EPS CRU (Epsilon Crucis). Here is one of the most viewed of all stars, while at the same time being one of the most obscure. How can that be? At fourth magnitude (3.59, just fainter than third), Epsilon Crucis has a prominent place as the "fifth star" of one of the most famed of all constellations, Crux, the Southern Cross, lying almost on a line between brighter Delta Crucis (the Cross's most northerly star) and first magnitude Acrux (Alpha Crucis). The Southern Cross, an icon of the southern hemisphere, appears prominently on the flags of several nations, states, and territories, notably those of Australia, New Zealand, and Brazil (as well as on the banners of Papua New Guinea, Samoa, and some others). Epsilon takes its place among the brighter quartet on all of them except for the flag of New Zealand, where it is curiously absent. So anytime anyone in these five-star lands salutes or admires their national symbol, they at the same time must view our Eps Cru. With the exception of one flag, we see the star placed as it is viewed in the sky. On Brazil's flag, however, the Cross (with Epsilon) is reversed, following an ancient tradition where the stars appear as they do on a celestial globe, as in a God's-eye view from outside the sky, and as the stars also do on the ceiling of Grand Central Station in New York City. That said, nobody else seems to pay much attention to this otherwise conspicuous star. Certainly not the astronomers. It's hardly examined at all. Too bad, since while appearing as just one more class K (K3.5) giant, the star does have differences to it. At a distance of 228 light years, Epsilon Crucis shines with a luminosity of 330 Suns from a coolish 4150 Kelvin surface. A significant giant, the star has swelled to a radius 35 times that of the Sun, nearly half the size of the orbit of Mercury. Luminosity, temperature, and theory then tell of a star with a mass 1.7 times that of the Sun and reveal that the star is not just sitting there quietly fusing helium into carbon and oxygen, but is in a state of flux, most likely still brightening and swelling with a dead helium core, though it may have passed helium ignition and be fading -- it's impossible to tell. (One source suggests a lower mass of 1.4 Suns). With a mass of 1.7, the star began life some two billion years ago as a class A dwarf. The metal content is normal, about 80 percent solar. As a star in evolutionary transit, Eps Cru is also an irregular variable that changes erratically (or so we surmise, since no variation period is known) between magnitude 3.4 and 4.0. In spite of its variable nature, the star does, however, serve as a calibrator for other studies. It seems though that it will remain best known as it waves in the breezes of southern skies. (Thanks to Steven Raine, who suggested this star, and to Andre Bordeleau of the Montreal Planetarium, who researched the flags and wrote about them in the October 2008 issue of the "Planetarian," from which the above discussion was taken.)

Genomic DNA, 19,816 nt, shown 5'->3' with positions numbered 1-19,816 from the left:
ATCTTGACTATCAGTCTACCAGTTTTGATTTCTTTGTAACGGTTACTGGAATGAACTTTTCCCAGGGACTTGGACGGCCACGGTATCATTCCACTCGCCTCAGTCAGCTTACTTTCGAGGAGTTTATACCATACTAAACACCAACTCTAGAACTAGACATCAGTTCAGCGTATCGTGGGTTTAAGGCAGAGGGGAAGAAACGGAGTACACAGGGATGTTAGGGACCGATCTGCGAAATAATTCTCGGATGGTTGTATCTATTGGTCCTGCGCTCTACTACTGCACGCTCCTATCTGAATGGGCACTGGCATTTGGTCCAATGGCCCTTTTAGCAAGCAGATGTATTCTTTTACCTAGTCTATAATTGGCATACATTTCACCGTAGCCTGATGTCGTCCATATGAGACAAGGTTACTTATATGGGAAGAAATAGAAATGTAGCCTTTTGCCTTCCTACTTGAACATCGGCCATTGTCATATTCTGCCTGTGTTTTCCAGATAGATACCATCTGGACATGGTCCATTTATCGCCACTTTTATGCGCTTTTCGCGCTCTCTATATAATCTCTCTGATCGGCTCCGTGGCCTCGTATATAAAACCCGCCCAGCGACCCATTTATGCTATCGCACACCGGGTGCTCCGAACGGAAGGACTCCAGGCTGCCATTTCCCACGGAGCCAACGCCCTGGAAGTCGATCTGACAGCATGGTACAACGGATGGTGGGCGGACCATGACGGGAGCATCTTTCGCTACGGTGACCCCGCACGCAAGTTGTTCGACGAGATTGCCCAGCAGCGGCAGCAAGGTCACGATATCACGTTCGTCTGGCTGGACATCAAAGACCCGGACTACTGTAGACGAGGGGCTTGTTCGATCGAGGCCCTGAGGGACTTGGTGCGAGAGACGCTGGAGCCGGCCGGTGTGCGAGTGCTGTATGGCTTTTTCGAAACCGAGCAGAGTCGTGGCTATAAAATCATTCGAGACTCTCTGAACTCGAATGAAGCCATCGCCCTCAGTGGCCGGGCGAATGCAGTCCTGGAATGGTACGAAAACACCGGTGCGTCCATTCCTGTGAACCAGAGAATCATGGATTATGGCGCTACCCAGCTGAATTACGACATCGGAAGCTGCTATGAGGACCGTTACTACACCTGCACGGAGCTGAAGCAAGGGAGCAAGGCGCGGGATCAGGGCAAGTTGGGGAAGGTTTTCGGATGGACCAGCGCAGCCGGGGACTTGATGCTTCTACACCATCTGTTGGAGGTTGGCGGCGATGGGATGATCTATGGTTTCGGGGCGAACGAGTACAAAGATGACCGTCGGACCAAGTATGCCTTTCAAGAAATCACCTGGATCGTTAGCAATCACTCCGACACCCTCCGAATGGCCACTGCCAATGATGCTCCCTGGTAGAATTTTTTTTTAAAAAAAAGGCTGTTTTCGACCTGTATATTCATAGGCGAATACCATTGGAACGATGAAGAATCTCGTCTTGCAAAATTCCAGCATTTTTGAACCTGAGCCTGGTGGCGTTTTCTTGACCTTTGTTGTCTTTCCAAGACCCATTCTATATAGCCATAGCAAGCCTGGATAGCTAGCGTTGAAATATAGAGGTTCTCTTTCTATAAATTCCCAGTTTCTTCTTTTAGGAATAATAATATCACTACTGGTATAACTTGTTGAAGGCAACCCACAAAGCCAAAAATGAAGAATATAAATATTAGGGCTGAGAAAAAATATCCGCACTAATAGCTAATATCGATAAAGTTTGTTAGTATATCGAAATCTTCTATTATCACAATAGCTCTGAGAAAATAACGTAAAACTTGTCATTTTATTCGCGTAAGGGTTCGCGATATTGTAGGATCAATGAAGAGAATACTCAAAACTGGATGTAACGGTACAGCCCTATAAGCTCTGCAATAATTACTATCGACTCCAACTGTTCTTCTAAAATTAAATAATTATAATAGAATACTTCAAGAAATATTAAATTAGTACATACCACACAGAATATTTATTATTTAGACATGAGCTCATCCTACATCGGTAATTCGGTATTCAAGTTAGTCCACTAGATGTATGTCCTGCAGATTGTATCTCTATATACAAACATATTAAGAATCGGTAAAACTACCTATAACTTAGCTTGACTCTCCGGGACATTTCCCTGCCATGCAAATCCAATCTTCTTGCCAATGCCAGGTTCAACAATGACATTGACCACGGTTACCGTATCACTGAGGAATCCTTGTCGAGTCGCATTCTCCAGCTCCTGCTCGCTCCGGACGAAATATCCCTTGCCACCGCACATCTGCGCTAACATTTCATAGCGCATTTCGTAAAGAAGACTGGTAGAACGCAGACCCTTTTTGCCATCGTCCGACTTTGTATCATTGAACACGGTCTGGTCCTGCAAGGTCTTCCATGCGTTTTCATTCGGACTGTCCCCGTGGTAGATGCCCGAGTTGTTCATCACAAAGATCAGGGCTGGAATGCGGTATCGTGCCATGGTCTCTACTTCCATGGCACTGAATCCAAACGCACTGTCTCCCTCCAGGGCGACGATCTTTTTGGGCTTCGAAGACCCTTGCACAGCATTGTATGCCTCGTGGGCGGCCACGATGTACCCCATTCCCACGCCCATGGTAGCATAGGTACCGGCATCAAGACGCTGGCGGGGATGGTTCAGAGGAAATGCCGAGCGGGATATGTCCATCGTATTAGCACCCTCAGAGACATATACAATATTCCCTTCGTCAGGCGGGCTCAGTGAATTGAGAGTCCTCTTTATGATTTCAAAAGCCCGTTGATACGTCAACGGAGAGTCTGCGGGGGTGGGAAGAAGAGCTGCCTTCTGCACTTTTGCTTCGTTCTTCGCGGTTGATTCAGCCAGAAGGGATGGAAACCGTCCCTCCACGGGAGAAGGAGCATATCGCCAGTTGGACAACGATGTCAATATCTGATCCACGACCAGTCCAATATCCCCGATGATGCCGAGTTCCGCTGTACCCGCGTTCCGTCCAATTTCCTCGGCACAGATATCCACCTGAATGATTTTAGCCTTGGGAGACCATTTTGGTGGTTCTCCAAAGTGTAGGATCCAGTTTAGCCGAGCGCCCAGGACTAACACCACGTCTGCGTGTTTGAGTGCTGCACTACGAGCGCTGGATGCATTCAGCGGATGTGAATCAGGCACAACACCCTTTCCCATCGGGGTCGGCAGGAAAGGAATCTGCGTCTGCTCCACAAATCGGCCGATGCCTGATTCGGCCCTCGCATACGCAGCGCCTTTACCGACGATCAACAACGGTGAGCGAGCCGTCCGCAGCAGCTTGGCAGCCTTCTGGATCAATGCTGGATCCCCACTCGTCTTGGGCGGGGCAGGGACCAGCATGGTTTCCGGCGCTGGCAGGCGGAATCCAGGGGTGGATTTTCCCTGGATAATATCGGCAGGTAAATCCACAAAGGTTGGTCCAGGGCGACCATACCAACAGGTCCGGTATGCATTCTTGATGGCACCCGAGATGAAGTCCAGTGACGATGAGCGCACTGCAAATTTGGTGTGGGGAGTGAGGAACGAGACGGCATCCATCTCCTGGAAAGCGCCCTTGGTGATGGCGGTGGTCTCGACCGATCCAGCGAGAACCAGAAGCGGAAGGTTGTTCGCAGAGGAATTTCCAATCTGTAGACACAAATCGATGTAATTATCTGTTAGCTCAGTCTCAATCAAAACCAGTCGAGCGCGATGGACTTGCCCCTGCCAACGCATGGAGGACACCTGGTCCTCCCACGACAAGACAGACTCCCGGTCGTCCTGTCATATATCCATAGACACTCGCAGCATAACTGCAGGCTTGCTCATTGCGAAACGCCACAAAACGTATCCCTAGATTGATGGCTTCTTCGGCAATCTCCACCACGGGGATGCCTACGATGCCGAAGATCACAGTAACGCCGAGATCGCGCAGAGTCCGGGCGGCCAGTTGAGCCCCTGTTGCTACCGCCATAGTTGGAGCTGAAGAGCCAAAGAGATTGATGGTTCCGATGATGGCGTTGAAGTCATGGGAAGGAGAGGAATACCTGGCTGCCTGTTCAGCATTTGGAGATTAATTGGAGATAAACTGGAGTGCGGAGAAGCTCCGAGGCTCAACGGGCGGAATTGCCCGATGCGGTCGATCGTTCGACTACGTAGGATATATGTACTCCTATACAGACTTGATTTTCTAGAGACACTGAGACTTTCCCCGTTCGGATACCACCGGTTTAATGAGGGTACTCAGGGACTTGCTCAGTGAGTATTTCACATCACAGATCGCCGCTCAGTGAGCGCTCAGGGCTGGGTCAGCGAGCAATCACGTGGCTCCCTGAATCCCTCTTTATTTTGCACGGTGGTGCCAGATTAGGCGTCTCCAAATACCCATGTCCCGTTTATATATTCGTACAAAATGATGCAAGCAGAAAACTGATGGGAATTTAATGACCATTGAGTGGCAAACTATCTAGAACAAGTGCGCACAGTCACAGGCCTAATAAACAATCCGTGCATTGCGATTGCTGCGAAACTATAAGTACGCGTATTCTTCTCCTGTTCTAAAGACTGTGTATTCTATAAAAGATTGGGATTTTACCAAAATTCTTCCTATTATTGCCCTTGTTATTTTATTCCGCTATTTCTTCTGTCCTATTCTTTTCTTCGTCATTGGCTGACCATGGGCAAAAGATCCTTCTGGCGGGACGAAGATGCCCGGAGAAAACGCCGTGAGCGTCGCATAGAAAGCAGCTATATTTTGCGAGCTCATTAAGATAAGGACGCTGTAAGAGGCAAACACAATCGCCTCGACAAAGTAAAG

Written by Jim Kaler 4/10/09. Return to STARS.